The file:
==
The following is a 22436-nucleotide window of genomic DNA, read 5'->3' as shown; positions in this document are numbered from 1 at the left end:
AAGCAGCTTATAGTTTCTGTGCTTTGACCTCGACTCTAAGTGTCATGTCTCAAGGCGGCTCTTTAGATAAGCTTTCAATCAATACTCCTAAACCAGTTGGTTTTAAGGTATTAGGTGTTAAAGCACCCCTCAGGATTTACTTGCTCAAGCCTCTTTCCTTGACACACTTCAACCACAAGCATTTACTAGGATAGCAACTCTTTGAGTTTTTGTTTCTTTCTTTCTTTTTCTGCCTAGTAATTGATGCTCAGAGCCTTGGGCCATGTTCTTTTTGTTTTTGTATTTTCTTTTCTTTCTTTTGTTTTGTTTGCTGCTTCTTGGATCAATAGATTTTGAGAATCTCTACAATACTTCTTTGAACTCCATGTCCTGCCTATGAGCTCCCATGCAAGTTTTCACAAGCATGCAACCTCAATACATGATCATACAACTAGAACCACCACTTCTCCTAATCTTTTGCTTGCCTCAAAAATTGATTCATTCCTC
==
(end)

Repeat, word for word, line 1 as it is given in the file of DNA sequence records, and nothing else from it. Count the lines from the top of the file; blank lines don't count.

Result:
The following is a 22436-nucleotide window of genomic DNA, read 5'->3' as shown; positions in this document are numbered from 1 at the left end: